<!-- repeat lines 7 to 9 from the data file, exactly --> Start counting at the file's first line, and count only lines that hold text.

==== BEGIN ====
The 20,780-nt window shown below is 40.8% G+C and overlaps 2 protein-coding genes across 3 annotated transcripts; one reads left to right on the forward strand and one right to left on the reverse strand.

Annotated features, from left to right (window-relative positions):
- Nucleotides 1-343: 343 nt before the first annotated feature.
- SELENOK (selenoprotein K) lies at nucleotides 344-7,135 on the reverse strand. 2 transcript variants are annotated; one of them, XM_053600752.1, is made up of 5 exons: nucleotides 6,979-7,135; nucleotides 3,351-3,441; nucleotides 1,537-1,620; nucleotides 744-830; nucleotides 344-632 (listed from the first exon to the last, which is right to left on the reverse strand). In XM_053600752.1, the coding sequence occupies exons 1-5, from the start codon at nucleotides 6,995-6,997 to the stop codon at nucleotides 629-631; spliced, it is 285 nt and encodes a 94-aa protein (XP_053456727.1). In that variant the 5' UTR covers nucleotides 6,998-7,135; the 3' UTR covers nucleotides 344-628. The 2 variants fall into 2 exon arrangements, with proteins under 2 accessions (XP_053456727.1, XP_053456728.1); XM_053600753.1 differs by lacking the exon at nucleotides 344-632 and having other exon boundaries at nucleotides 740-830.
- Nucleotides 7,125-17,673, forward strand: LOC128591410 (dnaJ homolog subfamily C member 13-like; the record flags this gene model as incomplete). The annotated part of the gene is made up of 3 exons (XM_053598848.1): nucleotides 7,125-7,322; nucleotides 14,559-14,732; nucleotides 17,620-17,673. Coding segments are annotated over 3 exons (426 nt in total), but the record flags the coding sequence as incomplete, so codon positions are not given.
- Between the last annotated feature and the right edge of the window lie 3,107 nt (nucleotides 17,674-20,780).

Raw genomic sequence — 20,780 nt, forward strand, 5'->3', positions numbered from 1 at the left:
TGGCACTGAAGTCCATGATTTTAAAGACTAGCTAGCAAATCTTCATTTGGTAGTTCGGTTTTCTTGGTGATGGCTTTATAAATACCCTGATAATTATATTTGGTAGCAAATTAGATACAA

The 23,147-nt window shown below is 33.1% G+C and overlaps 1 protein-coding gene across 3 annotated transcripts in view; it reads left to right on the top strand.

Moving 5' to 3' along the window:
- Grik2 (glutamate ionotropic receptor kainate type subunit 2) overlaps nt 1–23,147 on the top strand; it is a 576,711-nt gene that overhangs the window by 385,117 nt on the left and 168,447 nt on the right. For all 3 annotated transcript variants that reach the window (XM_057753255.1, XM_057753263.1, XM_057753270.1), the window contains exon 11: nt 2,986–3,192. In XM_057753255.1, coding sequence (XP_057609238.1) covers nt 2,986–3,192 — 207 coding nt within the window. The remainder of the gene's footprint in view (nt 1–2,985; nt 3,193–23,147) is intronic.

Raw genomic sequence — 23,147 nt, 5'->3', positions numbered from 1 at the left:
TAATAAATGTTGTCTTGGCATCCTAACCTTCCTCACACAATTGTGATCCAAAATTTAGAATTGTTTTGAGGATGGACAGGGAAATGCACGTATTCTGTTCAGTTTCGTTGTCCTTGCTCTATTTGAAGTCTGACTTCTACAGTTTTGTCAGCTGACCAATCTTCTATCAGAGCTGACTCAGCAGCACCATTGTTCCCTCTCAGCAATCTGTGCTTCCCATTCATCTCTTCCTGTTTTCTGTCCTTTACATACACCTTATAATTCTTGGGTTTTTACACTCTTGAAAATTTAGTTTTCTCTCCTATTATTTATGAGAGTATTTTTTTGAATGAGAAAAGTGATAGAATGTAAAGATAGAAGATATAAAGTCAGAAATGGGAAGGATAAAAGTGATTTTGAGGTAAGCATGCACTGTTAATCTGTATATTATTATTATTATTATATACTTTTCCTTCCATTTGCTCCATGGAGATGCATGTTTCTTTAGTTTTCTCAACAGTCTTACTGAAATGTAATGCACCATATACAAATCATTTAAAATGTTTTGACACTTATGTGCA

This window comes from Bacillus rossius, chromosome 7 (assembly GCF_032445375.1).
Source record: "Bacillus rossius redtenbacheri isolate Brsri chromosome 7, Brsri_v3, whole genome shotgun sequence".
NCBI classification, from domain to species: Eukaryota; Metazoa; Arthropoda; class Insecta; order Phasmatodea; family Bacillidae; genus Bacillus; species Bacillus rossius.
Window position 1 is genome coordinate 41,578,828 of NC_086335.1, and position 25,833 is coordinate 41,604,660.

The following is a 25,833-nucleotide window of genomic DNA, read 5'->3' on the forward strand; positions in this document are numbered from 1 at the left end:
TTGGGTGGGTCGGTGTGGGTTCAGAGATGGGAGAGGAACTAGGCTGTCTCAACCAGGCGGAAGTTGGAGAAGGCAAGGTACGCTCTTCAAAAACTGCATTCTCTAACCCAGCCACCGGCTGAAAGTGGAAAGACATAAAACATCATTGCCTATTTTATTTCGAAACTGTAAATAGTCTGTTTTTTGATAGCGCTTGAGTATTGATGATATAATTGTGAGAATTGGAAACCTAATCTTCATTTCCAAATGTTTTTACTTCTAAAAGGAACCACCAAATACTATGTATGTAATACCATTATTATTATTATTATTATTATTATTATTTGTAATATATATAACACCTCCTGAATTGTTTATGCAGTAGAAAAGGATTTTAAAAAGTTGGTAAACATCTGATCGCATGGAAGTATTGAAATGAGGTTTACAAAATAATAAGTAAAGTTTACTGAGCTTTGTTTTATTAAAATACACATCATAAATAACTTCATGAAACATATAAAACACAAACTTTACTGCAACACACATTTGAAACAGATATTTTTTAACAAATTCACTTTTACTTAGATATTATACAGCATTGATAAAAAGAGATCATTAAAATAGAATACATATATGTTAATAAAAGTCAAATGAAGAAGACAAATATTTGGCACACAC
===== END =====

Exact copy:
Raw genomic sequence — 20,780 nt, forward strand, 5'->3', positions numbered from 1 at the left:
TGGCACTGAAGTCCATGATTTTAAAGACTAGCTAGCAAATCTTCATTTGGTAGTTCGGTTTTCTTGGTGATGGCTTTATAAATACCCTGATAATTATATTTGGTAGCAAATTAGATACAA

The 23,147-nt window shown below is 33.1% G+C and overlaps 1 protein-coding gene across 3 annotated transcripts in view; it reads left to right on the top strand.